PrefaceBackground InformationChapter 1: IntroductionChapter 2: More about karma, and its social contextChapter 3: The antecedents of the karma doctrine in brahminismChapter 4: Jain antecedentsChapter 5: What did the Buddha mean by no soulA"?Chapter 6: The Buddha's positive values: love and compassionChapter 7: Assessing the evidenceChapter 8: Everything is burning: the centrality of fire in the Buddha's thoughtChapter 9: Causation and non-random processChapter 10: Cognition; language; nirvanaChapter 11: The Buddha's pragmatism and intellectual styleChapter 12: The Buddha as satirist; brahmin terms as social metaphorsChapter 13: Is this book to be believed?Appendix: The Buddha's appropriation of four (or five?) brahminical terms
Richard Gombrich is founder and President of the Oxford Centre for Buddhist Studies, and Chairman of the UK Association for Buddhist Studies. Before his retirement in 2004, he held the Boden Chair of Sanskrit at Oxford University and a Professorial Fellowship at Balliol College for 28 years. He is the author of 200 publications. He continues to lecture and teach at universities round the world.
Winner of Choice Outstanding Academic Title
award 2010...a great advance on most other studies of
early Buddhism, for these generally tend to minimise the
originality of the early Buddhist movement... .In What the
Buddha Thought, then, we get much more vivid sense of the
history of early Buddhism than has previously been achieved.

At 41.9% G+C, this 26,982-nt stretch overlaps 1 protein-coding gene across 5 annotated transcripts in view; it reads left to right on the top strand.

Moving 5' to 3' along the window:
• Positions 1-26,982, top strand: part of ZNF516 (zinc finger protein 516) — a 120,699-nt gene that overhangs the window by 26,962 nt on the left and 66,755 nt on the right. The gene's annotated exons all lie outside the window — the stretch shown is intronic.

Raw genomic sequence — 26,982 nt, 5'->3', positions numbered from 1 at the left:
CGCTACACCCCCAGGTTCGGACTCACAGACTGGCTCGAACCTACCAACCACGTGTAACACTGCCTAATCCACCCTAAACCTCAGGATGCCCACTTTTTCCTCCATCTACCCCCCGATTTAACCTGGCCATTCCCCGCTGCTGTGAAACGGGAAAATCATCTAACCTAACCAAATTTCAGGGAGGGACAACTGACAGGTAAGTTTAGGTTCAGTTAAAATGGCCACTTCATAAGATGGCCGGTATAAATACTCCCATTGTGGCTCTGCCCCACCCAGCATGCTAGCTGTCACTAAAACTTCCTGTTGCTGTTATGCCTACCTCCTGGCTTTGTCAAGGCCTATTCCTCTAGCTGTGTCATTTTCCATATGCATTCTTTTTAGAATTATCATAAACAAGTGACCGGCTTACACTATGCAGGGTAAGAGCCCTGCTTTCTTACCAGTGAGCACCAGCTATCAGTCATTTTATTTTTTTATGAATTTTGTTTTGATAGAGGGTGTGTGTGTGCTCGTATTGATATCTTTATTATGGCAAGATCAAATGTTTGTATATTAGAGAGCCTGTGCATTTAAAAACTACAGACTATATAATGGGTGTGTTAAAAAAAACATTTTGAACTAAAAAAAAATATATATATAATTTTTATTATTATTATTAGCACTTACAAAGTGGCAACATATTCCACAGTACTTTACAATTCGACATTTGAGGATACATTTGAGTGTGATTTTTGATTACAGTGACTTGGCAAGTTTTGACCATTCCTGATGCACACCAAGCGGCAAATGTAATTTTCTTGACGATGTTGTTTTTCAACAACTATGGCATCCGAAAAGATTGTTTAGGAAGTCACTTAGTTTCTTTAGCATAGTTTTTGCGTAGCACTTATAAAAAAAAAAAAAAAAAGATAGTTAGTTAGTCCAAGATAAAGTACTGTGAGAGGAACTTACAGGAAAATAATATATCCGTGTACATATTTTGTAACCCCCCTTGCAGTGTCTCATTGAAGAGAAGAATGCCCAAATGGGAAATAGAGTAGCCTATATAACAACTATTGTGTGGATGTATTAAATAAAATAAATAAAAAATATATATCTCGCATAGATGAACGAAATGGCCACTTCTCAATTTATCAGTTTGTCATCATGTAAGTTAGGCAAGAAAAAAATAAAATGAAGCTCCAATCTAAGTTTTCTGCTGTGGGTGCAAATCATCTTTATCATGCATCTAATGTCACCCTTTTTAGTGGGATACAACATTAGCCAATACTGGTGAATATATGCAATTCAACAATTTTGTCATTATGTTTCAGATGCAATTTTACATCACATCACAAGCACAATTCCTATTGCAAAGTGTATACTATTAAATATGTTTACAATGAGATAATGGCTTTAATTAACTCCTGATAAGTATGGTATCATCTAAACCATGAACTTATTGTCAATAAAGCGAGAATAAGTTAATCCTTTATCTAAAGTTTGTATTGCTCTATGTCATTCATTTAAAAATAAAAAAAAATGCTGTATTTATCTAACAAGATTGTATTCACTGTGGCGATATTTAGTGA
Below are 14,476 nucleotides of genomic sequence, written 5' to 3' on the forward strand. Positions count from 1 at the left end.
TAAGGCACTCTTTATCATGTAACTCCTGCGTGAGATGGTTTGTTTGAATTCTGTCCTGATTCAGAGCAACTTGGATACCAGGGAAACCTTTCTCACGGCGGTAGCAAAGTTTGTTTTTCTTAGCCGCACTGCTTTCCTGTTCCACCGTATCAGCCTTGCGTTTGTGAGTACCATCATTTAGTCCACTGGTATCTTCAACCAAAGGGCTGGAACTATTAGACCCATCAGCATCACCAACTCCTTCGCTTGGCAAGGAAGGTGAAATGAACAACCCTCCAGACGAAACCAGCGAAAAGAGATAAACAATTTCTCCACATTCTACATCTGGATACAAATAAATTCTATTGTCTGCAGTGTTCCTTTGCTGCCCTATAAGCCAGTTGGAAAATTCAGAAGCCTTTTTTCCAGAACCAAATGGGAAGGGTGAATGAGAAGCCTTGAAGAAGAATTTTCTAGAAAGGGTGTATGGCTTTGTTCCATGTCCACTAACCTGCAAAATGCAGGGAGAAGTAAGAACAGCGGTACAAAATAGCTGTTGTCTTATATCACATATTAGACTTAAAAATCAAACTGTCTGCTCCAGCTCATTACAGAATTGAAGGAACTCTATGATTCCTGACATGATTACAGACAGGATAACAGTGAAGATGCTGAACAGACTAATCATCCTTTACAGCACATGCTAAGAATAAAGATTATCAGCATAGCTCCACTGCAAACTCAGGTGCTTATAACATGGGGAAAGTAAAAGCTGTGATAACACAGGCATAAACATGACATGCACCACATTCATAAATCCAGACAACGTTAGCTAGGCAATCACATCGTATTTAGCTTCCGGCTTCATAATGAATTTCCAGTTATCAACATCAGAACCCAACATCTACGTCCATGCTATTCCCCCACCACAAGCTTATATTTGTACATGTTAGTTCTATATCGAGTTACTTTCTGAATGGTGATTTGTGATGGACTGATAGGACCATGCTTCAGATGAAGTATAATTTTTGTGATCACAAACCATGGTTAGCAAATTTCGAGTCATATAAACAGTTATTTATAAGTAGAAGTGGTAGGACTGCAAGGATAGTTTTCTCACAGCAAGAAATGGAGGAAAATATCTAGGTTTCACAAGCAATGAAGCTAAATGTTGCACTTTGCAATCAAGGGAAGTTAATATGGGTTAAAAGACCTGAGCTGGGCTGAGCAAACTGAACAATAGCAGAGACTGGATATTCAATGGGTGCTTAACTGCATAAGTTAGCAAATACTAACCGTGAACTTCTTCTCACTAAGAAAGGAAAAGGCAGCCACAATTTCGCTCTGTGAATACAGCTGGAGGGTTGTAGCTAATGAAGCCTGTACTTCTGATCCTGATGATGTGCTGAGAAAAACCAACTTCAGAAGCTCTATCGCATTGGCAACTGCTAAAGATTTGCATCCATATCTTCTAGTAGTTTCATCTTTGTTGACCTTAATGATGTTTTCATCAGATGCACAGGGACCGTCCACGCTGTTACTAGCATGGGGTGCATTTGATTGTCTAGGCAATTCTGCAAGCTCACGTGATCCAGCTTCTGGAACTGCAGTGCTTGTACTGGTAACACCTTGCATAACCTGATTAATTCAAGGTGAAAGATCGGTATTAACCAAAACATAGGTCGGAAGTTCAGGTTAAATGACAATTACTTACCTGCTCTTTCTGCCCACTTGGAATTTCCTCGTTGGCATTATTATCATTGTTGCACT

...This important book provides us with an invaluable starting
point from which to pursue such investigations into early Buddhist
Journal of the Royal Asiatic Society Remarkable for its clarity and depth, this volume will be exciting for coursework in philosophy, comparative religion, and Buddhist studies. Summing Up: Highly recommended. Upper-division undergraduates and above; general readers.
L. J. Alderink emeritus, Concordia College, ChoiceThis is by no means an easy book to read despite the lucidity of Gombrich's prose and exposition. The trouble is, however, worth taking for anybody interested in the ideas of the Buddha and their importance for humankind.
Rudrangshu Mukerjee, The Telegraph, CalcuttaIf you are fascinated by the Buddha but put off by the scholarly tomes that seek to explain his life and words, then you have reason to feel excited. Richard Gombrich, renowned scholar of Buddhism and Boden Professor of Sanskrit at Oxford between 1976 and 2004, has just written a book, What the Buddha Thought, that aims to do precisely what its title says: tell ordinary but inquisitive readers about the ideas that the Buddha preached and how they came about. It requires a special kind of imagination to bring a genius like the Buddha to life, and Gombrich precisely has that spark of eccentricity. Although the book deals with some very complex ideas, Gombrich adheres to a lucid style.
Somak Ghoshal, The Telegraph, Calcutta...Gombrich has provided a masterly study of how much of the Buddha's teaching may be understood by reference to the accepted wisdom of his day. ...this is a stimulating book and presents an excellent, closely-reasoned argument. It is a valuable addition to the canon of Buddhist studies, not only for the information it contains and the challenges it poses, but also as an example of how to study the historical material of the field.